Where Bitcoin and the Metaverse Meet

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From Bitcoin Ordinals to Recursive Inscriptions and now Bitmaps, if it seems like the Bitcoin news is coming at you too fast, we got you covered. A new theory, called Bitmap, has introduced an innovative approach that could link Bitcoin with the metaverse. Announced on June 13, the concept was created by Bitoshi Blockamoto, a play on the name Satoshi Nakamoto, the creator of Bitcoin. 

Bitmap Theory is an open-source standard that allows users to claim ownership of a Bitcoin block by inscribing it on a sat (the smallest Bitcoin unit). This parallels Ordinals, allowing users to etch everlasting marks on individual satoshis. However, Bitmap takes the concept a step further by allowing users to possess entire Bitcoin blocks and engrave them with unique inscriptions.

But that’s only the beginning. Once a block is inscribed, it has the potential to become a part of a metaverse. According to the theory, platforms could translate the block data into 3D space, giving owners the right to build in these digital spaces.

“Block owners can become active contributors to the metaverse, offering a platform for building upon their blocks and creating vibrant, community-driven spaces,” the Bitmap site explains.

The Web3 community has embraced this new theory with enthusiasm, with many folks personalizing their blocks to mirror their unique identities and passions.

Magic Eden on Bitcoin has recently announced that it will be enabling Bitmap trading on its platform. However, the account tweeted a disclaimer saying, “As with many new developments in the space, we will enable these for users — but it’s important to call out this is experimental and users should do full research before anything!”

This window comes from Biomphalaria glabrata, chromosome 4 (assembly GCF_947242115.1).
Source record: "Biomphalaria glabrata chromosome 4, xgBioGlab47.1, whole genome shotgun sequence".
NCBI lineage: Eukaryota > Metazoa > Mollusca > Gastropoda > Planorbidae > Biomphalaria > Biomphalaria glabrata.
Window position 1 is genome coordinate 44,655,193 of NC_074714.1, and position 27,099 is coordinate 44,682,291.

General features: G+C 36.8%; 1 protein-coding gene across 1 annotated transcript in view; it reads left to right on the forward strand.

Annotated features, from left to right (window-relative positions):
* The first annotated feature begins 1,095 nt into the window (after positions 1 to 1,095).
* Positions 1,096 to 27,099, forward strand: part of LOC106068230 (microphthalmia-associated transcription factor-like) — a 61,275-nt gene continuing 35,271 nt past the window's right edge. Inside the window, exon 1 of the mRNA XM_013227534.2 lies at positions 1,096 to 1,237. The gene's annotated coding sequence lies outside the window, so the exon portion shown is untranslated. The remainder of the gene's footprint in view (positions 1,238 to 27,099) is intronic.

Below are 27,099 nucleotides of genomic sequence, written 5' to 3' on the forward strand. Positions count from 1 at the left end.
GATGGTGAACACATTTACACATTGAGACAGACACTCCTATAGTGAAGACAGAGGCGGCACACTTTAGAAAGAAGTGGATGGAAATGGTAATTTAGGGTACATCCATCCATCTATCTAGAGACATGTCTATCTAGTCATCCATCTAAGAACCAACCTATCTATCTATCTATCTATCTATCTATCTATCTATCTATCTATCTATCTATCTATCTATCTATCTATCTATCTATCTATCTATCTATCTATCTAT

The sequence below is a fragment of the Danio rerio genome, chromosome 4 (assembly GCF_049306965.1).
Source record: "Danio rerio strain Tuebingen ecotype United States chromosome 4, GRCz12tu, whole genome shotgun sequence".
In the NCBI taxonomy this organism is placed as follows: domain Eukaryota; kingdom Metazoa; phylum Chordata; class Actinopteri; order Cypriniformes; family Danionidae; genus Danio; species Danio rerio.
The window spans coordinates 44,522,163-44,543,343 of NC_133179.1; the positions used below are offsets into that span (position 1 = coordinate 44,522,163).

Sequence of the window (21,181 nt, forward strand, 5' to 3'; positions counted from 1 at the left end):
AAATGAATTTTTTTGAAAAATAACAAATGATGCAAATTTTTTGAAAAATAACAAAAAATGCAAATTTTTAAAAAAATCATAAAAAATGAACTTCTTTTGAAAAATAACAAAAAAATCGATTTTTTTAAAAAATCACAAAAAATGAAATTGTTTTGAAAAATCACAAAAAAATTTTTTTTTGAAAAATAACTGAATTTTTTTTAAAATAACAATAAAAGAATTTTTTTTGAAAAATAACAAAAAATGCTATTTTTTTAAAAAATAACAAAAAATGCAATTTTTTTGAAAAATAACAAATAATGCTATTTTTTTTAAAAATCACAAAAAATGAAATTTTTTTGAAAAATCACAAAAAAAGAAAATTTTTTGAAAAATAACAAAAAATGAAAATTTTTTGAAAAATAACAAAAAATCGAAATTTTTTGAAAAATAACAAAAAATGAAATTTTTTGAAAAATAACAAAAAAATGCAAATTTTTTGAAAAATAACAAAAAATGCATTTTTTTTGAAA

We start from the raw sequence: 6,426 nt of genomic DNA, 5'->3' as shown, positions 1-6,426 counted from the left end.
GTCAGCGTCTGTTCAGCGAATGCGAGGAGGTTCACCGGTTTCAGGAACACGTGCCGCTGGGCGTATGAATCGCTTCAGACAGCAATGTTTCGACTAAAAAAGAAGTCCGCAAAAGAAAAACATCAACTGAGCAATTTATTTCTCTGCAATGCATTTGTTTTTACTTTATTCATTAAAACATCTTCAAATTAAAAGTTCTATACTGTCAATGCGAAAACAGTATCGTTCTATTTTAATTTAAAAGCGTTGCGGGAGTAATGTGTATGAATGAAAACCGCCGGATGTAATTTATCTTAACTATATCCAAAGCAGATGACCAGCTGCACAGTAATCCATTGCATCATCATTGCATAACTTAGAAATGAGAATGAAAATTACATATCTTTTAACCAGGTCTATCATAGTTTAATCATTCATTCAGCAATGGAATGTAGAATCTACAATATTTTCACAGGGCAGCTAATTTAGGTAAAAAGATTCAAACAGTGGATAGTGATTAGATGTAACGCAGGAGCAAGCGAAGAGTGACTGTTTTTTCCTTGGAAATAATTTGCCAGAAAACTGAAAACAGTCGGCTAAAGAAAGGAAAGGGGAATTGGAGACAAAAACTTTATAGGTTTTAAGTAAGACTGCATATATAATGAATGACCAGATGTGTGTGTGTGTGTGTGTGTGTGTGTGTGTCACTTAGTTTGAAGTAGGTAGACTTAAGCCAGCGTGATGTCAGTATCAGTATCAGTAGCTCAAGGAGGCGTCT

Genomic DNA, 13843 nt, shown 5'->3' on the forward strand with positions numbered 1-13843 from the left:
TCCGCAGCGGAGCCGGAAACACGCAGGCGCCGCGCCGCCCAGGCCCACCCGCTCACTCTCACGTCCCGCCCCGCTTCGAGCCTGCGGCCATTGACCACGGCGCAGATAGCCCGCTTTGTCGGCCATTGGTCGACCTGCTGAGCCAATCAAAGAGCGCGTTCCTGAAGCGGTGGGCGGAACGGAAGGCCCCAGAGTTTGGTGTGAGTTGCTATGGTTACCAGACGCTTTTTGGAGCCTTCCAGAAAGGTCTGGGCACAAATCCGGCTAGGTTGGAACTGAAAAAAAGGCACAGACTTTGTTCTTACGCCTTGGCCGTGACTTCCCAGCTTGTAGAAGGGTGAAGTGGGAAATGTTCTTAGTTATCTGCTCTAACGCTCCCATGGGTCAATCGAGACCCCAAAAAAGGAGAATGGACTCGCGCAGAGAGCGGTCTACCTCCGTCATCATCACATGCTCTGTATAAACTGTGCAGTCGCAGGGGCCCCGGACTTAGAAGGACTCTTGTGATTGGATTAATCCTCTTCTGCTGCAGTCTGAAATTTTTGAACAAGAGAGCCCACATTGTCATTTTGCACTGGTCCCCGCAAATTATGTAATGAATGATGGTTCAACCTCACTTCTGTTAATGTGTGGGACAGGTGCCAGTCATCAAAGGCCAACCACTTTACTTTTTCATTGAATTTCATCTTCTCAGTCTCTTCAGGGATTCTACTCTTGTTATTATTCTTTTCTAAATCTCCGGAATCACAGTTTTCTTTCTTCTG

Inscribing and finding Bitmap addresses

To inscribe a Bitmap, click on any black square on the Bitmap Map (orange squares have been claimed) and inscribe it. You can also use Bitmap Finder (created by Kareem Fakhuri) to find Bitmaps instead of searching manually.

After you decide the quantity of Bitmaps you aim to create, take your newly generated addresses to an inscription service. A popular choice is Unisat. After landing on the site, click on ‘BULK,’ insert your addresses, and carry on to the payment section.

The thread below explains the different types of unique map interpretations, including Palindromic lands, Mondrian lands, and Punk lands.

So far, Bitmap boasts more than 300,000 inscriptions, a figure that’s persistently on the rise. The excitement surrounding inscriptions will likely keep evolving at a swift pace. With OrdzGames pioneering as the first platform to provide tools for building games on metaverse land using Bitmaps, the future holds an abundance of possibilities yet to be unveiled.

Where Bitcoin and the Metaverse Meet is written by Erika Lee for nftnow.com

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